Now That One State Has Legalised Gay Civil Unions, Gay Marriage Has Become a Political Hot Potato. Republicans Think They Could Make It an Even Bigger Issue Than Abortion
Stephen, Andrew, New Statesman (1996)
I sometimes feel a touch of indignation, I have to confess, when two gay women walk up the nave of my church hand in hand to take Communion. I can't help feeling that if holding hands in church is an ostentation in which heterosexual couples do not indulge, then it is all a bit too in-your-face for a gay couple to do so. But I also see that the women are making an important point. They are saying that they are every bit as full and active members of the church as anyone else, challenging reactionaries in the congregation to say otherwise. And along with five or six other openly gay couples, they receive a genuinely warm welcome from the church.
And this is turning out to be a momentous year for gays here. Across the border in Canada, gay couples like the two women (who were sporting Canadian flags the other day) can now get married. On 2 November, 56-year-old Gene Robinson was due to become the first openly gay and non-celibate clergyman to be ordained a bishop of the Anglican (ie, Episcopal) Church here. (The Archbishop of Canterbury, no matter how hard he tries to prevent a schism among Anglicans around the world, is powerless to intervene in the affairs of an autonomous branch and so cannot stop Robinson's ordination as Bishop of New Hampshire.) This summer, the Supreme Court struck down Texas's anti-sodomy law on the grounds that it invaded privacy; similar laws in 12 other states will have to be repealed because they, too, are deemed unconstitutional.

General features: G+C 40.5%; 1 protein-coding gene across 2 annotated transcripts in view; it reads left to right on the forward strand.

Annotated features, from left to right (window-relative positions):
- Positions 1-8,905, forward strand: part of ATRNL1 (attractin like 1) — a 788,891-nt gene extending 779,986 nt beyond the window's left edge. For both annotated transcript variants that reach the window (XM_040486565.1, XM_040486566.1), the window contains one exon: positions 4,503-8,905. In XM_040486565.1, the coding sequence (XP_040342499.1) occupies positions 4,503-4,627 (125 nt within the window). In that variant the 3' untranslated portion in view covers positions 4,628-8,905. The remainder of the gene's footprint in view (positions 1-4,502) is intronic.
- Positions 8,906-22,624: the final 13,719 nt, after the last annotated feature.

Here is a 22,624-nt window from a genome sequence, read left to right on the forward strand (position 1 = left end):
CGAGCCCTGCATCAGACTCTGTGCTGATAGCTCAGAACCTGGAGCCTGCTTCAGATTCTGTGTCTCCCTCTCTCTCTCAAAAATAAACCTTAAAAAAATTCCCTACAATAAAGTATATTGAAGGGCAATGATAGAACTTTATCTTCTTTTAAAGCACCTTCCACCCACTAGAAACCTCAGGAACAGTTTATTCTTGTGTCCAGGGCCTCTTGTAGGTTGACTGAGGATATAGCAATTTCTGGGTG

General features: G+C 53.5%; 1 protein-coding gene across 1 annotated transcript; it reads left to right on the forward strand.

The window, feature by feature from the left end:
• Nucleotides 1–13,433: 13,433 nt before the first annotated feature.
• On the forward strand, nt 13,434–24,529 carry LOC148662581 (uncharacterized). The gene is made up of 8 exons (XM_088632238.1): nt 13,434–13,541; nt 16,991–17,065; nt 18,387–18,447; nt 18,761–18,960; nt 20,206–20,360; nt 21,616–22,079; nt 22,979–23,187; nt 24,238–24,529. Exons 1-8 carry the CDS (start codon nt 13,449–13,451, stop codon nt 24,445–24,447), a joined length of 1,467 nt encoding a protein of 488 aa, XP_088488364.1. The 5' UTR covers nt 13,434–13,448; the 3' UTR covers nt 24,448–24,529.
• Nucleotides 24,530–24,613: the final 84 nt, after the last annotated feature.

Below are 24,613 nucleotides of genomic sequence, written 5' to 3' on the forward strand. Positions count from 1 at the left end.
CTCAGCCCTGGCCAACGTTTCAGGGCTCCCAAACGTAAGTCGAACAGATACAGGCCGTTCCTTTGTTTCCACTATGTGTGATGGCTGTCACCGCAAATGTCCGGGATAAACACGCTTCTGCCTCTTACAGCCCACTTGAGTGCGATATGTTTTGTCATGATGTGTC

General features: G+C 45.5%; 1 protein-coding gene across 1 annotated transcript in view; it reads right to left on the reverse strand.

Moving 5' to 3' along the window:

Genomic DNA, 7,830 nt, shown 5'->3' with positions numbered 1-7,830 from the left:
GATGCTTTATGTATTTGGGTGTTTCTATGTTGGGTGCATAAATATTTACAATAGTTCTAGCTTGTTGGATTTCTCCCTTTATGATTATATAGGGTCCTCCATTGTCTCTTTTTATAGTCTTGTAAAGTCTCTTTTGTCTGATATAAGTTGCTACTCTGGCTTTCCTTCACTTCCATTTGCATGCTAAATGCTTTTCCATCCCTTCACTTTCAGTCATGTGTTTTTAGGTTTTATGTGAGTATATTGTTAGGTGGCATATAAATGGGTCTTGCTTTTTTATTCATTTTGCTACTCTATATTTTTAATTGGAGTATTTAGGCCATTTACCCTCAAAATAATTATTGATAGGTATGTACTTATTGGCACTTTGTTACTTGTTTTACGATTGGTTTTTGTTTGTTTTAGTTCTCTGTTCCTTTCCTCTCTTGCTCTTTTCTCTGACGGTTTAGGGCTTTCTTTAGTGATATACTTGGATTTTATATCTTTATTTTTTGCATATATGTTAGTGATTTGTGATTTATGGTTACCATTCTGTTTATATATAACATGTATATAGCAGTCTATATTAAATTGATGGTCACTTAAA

Now, gay activists are campaigning for the US to follow the examples of Belgium, the Netherlands and Canada, by making gay marriage legal. In Vermont, civil unions among gays are already legal, giving gay couples the same rights as married couples when it comes to taxation and inheritance laws and medical decisions; a ruling is awaited from New Hampshire's supreme court on whether similar measures can be enacted there.
All of which is rapidly making gay marriage a political hot potato. The Republicans plan to make it a major plank in the 2004 elections. Polls show that most voters oppose both gay marriages and legalised gay civil unions. And who, as Vermont's governor, signed that state's civil union into law three years ago? Howard Dean, the front runner among the Democrat candidates vying to take on Boy George next year. He would be highly vulnerable, Republican dirty-tricks strategists believe, on the gay issue. …